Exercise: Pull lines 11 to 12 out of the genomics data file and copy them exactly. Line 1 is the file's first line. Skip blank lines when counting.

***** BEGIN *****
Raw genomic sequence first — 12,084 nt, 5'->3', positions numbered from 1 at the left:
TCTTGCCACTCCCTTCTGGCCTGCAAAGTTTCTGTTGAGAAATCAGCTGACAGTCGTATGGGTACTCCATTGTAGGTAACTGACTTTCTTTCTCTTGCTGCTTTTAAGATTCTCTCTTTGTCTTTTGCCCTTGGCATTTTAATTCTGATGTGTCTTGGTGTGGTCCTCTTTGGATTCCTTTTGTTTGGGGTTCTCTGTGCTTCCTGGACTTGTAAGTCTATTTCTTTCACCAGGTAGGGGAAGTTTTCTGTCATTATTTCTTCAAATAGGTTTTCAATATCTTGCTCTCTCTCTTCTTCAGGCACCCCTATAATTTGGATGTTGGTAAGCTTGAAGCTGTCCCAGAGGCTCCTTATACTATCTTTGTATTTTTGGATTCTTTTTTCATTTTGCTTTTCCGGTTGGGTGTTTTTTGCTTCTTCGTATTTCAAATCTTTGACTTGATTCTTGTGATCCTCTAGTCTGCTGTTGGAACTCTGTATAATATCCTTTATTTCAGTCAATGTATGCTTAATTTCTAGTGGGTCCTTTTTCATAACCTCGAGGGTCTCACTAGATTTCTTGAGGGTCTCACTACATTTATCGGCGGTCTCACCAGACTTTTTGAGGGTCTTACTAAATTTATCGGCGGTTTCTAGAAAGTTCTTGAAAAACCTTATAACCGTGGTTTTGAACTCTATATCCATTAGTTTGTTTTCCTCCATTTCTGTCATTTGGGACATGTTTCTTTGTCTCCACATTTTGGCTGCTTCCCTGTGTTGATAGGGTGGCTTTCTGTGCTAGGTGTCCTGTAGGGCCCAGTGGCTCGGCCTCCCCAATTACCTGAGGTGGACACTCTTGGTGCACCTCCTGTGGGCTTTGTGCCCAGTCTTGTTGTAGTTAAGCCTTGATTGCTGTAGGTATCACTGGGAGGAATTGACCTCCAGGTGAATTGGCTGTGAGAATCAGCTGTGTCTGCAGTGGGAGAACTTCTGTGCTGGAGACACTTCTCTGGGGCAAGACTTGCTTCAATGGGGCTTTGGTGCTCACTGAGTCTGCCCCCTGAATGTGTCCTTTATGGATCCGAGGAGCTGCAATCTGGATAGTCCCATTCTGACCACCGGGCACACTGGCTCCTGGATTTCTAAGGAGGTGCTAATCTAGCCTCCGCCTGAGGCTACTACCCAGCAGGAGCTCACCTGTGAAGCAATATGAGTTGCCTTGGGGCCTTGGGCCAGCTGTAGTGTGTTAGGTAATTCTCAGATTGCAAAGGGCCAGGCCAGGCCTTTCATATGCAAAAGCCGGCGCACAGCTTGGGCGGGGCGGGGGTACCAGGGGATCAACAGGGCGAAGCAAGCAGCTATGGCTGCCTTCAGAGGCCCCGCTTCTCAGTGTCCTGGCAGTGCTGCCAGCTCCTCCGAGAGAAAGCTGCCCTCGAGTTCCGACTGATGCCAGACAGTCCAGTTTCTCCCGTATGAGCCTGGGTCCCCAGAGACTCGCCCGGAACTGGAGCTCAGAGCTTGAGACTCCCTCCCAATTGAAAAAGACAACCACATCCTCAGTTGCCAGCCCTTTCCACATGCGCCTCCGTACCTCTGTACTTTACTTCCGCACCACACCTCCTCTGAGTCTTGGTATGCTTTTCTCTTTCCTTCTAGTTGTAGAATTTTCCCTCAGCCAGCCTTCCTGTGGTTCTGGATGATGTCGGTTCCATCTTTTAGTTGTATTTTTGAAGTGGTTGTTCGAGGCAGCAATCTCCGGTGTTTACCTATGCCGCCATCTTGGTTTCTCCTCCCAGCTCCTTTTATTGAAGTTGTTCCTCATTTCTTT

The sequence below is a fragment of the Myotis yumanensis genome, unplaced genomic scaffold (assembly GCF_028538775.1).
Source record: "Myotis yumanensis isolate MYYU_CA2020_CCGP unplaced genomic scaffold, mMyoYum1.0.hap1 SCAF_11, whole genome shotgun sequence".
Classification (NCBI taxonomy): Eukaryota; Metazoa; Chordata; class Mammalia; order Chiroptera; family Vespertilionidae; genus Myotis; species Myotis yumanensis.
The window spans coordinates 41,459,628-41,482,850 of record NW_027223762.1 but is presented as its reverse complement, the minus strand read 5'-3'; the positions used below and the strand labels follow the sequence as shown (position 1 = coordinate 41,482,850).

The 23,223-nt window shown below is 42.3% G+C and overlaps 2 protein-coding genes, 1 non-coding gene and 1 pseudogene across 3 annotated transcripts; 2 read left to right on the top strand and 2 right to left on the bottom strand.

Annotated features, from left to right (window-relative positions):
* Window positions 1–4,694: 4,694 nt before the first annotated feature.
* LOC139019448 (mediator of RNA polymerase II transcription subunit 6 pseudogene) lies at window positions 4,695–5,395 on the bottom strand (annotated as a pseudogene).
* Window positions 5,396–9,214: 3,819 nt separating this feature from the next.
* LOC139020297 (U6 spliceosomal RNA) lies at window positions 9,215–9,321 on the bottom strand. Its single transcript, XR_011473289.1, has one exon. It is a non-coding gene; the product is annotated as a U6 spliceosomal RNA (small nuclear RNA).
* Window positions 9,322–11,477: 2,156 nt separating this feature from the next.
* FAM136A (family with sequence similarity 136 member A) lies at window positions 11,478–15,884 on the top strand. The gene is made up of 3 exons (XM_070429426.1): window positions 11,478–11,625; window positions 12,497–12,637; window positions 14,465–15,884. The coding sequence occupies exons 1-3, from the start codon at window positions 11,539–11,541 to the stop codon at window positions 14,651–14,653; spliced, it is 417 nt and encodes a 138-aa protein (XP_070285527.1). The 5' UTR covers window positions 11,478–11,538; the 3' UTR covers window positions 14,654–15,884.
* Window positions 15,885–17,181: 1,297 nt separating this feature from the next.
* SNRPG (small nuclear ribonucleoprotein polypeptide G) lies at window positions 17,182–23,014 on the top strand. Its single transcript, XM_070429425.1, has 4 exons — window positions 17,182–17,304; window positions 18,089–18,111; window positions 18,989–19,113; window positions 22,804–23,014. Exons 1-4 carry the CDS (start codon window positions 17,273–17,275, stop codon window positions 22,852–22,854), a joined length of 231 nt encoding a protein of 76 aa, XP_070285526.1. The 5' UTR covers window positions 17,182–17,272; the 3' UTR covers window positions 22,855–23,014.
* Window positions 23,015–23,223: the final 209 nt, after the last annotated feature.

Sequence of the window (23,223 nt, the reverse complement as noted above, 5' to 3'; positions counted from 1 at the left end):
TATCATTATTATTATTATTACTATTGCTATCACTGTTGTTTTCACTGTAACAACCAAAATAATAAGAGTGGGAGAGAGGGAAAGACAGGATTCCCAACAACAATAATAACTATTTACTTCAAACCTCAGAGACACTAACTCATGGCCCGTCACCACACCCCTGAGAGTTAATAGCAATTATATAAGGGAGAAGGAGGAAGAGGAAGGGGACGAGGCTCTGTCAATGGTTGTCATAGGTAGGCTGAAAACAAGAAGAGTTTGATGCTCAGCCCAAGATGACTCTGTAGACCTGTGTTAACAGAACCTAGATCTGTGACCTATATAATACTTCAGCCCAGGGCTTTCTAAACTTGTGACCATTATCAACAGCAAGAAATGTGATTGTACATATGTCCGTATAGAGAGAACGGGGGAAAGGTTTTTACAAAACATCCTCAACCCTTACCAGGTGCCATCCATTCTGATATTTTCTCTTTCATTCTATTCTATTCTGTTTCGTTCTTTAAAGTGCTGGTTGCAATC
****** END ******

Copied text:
* Window positions 5,396–9,214: 3,819 nt separating this feature from the next.
* LOC139020297 (U6 spliceosomal RNA) lies at window positions 9,215–9,321 on the bottom strand. Its single transcript, XR_011473289.1, has one exon. It is a non-coding gene; the product is annotated as a U6 spliceosomal RNA (small nuclear RNA).